The edges on the can will be very sharp, so be careful. The author of this post is NOT responsible if you severely cut yourself and must be rushed to an emergency room which cost millions of dollars and you then feel you must sue the author to recoup the costs. I warned you. I am just about broke anyway. So just be careful.
Because the edges are sharp, we need to cover them. Take the duct tape and use it to cover all of the cut edges of the coffee can.
Next, remove the paper backing on the LED night lights. The night lights I bought had 3 LEDs each. The more LEDs in the night lights, the better.
You can put up to 4 night lights in the can (which I may do later, depending on how the plants grow) but then this would be a $15 counter top garden. Your choice.
Stick the night lights to the can. Place them as far back as possible. This will ensure that more of the light stays inside the can.
The reason the metallic can is important is because we need to try to keep as much of the light bouncing around for as long as possible. The metal will reflect the light back at the plants where plastic would just absorb it.
Next, prepare your margarine tub. Again, it must be a large margarine tub. Other tubs will not work. More on this later.
If you would like, you can cut drainage holes in the bottom. I did not because I did not want to worry about water draining out over the counter. But I will need to make sure I do not over water my plants. You can also add a layer of Styrofoam peanuts or gravel to the bottom of the tub to help with drainage. I use normal potting soil in my margarine tub.
Next, plant your herbs. Mine were dug up from the garden. I will warn you, most people will want to make this in the Fall. Plant stores donâ€™t sell herb in the Fall. I know, I went to 4 of them and not one had herbs. Plan ahead or get your herbs from an established garden.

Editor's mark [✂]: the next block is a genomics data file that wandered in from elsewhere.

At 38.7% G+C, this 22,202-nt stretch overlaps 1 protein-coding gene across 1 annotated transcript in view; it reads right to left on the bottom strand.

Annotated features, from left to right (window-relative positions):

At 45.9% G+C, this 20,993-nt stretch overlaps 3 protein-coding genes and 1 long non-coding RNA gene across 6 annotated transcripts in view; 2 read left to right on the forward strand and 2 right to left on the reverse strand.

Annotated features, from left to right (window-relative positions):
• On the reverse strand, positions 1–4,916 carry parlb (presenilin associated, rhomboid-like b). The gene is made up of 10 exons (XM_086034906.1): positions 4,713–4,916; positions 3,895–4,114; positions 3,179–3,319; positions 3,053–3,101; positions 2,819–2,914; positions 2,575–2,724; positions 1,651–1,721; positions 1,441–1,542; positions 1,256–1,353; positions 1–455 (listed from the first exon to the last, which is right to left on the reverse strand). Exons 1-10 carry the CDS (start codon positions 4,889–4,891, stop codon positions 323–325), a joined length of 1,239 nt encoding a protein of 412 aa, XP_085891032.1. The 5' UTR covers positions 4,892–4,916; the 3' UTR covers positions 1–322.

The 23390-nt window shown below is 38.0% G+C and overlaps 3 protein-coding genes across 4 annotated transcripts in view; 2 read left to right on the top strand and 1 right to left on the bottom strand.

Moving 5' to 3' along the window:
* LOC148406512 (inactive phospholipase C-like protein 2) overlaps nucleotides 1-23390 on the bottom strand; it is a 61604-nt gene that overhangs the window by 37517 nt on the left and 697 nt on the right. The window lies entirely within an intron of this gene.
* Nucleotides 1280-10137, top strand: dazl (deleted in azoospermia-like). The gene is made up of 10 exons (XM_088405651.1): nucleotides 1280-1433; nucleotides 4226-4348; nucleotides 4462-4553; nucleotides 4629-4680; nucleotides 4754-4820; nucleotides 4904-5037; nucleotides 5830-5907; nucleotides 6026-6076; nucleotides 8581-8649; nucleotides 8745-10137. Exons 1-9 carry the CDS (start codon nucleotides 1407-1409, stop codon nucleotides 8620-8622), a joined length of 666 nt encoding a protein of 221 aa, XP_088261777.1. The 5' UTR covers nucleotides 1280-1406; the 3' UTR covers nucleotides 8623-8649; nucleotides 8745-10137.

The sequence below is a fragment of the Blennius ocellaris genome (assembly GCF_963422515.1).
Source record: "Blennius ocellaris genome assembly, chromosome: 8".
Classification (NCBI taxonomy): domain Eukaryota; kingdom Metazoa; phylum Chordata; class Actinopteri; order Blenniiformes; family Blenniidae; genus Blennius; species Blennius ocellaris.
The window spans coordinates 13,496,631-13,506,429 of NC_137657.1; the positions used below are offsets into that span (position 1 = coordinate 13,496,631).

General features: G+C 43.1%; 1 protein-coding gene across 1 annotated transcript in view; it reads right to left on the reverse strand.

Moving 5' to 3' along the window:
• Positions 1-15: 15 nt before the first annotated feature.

The type of herbs you use are up to you. I chose sage, thyme, rosemary and oregano. I may start a whole new counter top garden just for basil.
Now, here is the step where I explain why you must have a coffee can and a margarine tub. If you look in your margarine tub, you will see a little lip about a quarter to a half inch down on the inside. Your inverted coffee can will sit exactly on that lip, so that the coffee can will not sink into the soil.
Turn on the lights and place the can over the plants. Trim back as much as you can of any plants poking out of the opening. Plants growing outside the opening will not live. The plants will only live if they grow inside the can.
Make sure you use the herbs A LOT. This will keep them compact and bushy, so that they do not outgrow the can.
So there you go. A counter top garden for herbs that you can make. Yes, it does look like you ran away with the Black Knightâ€™s helmet and used it for a planter, but thatâ€™s what you get for being cheap.
And yes, I know, having the light on all the time is not the healthiest thing for plants. Yes, I know, this is not the ideal growing light for plants. But the point of this is not to create an ideal environment or even pretty plants. The idea is to have fresh tasty herbs without having to sell one of my children to gypsies in order to pay for it. It is a â€œmake dueâ€ until the sun once again graces us here in Cleveland.